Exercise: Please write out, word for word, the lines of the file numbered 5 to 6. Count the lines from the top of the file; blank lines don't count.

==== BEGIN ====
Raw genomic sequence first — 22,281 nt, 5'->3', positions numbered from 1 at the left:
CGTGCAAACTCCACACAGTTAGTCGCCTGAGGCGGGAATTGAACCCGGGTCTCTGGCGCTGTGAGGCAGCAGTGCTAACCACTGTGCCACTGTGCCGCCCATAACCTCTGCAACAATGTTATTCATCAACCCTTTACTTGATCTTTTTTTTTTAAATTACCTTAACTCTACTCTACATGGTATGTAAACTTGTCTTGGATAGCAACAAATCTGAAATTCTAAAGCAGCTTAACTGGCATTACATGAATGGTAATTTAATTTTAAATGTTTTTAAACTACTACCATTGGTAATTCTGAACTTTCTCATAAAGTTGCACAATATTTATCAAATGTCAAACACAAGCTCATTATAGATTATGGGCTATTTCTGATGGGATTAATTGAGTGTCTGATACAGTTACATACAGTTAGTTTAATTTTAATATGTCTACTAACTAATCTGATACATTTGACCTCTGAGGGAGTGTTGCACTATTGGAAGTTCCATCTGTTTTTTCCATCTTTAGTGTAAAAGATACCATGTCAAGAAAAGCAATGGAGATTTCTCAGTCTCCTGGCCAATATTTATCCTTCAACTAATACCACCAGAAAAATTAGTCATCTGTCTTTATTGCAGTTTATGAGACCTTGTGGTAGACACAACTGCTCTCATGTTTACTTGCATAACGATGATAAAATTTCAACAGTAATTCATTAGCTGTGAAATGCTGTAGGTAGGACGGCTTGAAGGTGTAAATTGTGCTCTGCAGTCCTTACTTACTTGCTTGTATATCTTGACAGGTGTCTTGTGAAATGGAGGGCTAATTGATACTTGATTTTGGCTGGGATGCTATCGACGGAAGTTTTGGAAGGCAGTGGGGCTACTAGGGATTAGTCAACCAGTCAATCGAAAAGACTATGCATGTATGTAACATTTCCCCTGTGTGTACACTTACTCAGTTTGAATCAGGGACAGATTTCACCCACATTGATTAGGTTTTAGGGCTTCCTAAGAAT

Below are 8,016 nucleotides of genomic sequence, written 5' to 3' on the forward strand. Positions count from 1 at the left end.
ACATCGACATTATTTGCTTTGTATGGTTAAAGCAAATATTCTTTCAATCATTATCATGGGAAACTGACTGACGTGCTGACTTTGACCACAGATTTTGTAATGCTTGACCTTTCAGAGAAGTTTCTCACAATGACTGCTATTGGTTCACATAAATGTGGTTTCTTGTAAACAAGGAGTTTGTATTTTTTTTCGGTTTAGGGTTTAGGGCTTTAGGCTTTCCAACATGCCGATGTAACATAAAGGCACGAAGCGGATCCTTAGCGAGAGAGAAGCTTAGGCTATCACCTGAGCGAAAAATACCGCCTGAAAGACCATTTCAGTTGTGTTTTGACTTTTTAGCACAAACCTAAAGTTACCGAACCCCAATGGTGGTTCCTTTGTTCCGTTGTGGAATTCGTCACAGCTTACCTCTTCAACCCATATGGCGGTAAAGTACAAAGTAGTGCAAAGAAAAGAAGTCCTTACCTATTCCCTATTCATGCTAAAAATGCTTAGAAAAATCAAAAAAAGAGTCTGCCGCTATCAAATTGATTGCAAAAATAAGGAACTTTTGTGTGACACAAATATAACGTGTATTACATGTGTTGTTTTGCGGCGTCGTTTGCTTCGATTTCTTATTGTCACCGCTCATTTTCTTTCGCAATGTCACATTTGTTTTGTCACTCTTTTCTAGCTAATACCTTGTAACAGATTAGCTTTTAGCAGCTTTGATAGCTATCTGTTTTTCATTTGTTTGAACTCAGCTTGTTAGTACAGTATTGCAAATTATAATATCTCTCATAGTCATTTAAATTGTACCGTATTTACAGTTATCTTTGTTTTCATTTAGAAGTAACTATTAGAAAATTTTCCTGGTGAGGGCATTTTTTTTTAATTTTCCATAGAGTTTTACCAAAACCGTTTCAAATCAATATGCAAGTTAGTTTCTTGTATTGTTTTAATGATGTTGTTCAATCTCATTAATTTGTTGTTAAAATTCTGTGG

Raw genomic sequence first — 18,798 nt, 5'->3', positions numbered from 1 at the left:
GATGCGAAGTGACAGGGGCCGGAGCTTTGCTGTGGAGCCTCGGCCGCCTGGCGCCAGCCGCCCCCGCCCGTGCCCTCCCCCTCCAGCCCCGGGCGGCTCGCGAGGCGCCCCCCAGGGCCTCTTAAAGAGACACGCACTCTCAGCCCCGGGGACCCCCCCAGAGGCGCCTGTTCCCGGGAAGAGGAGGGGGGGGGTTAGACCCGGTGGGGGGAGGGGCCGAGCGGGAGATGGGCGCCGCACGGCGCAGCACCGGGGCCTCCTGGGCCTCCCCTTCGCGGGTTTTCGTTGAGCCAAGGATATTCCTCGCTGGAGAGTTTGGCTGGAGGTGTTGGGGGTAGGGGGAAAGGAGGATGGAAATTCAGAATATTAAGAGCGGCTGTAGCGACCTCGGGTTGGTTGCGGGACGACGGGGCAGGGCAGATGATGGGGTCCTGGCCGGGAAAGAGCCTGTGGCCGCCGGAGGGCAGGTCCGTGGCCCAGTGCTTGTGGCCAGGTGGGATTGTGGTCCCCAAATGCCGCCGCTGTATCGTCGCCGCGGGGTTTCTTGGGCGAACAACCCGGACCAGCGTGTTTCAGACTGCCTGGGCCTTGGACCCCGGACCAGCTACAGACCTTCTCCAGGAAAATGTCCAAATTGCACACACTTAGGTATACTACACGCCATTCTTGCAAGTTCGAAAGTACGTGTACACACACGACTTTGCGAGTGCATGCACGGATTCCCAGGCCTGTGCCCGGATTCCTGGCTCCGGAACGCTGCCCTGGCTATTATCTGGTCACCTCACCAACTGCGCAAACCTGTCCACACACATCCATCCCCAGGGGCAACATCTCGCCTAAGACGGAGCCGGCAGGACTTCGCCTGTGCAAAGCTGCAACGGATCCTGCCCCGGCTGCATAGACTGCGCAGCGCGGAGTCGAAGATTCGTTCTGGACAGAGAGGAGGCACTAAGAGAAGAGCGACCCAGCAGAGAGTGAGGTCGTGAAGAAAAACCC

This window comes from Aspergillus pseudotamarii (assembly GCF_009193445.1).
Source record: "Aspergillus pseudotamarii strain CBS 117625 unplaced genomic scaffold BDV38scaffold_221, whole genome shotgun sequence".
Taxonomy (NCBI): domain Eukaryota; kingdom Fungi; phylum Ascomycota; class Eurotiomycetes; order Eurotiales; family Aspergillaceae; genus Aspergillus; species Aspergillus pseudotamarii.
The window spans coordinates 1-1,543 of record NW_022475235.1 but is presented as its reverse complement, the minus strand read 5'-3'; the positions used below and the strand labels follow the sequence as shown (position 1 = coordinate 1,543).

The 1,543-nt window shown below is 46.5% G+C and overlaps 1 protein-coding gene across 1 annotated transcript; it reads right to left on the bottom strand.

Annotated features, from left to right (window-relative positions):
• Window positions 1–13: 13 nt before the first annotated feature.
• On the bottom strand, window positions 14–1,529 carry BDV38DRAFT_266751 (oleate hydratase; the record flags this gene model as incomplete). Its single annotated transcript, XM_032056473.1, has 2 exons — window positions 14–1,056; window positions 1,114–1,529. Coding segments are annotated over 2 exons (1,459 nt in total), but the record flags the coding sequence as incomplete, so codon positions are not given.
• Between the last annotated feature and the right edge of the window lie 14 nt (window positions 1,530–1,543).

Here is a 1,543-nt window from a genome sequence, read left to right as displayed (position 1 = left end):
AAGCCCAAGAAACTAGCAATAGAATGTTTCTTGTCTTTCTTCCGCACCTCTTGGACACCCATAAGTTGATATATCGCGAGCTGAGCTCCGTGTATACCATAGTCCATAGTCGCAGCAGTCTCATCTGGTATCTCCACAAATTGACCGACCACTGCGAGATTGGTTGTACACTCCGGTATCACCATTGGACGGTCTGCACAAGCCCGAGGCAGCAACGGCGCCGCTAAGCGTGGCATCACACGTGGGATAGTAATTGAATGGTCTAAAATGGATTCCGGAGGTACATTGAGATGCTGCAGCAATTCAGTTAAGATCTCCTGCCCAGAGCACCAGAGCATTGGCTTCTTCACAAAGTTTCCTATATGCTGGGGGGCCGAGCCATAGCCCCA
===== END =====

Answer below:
Raw genomic sequence first — 18,798 nt, 5'->3', positions numbered from 1 at the left:
GATGCGAAGTGACAGGGGCCGGAGCTTTGCTGTGGAGCCTCGGCCGCCTGGCGCCAGCCGCCCCCGCCCGTGCCCTCCCCCTCCAGCCCCGGGCGGCTCGCGAGGCGCCCCCCAGGGCCTCTTAAAGAGACACGCACTCTCAGCCCCGGGGACCCCCCCAGAGGCGCCTGTTCCCGGGAAGAGGAGGGGGGGGGTTAGACCCGGTGGGGGGAGGGGCCGAGCGGGAGATGGGCGCCGCACGGCGCAGCACCGGGGCCTCCTGGGCCTCCCCTTCGCGGGTTTTCGTTGAGCCAAGGATATTCCTCGCTGGAGAGTTTGGCTGGAGGTGTTGGGGGTAGGGGGAAAGGAGGATGGAAATTCAGAATATTAAGAGCGGCTGTAGCGACCTCGGGTTGGTTGCGGGACGACGGGGCAGGGCAGATGATGGGGTCCTGGCCGGGAAAGAGCCTGTGGCCGCCGGAGGGCAGGTCCGTGGCCCAGTGCTTGTGGCCAGGTGGGATTGTGGTCCCCAAATGCCGCCGCTGTATCGTCGCCGCGGGGTTTCTTGGGCGAACAACCCGGACCAGCGTGTTTCAGACTGCCTGGGCCTTGGACCCCGGACCAGCTACAGACCTTCTCCAGGAAAATGTCCAAATTGCACACACTTAGGTATACTACACGCCATTCTTGCAAGTTCGAAAGTACGTGTACACACACGACTTTGCGAGTGCATGCACGGATTCCCAGGCCTGTGCCCGGATTCCTGGCTCCGGAACGCTGCCCTGGCTATTATCTGGTCACCTCACCAACTGCGCAAACCTGTCCACACACATCCATCCCCAGGGGCAACATCTCGCCTAAGACGGAGCCGGCAGGACTTCGCCTGTGCAAAGCTGCAACGGATCCTGCCCCGGCTGCATAGACTGCGCAGCGCGGAGTCGAAGATTCGTTCTGGACAGAGAGGAGGCACTAAGAGAAGAGCGACCCAGCAGAGAGTGAGGTCGTGAAGAAAAACCC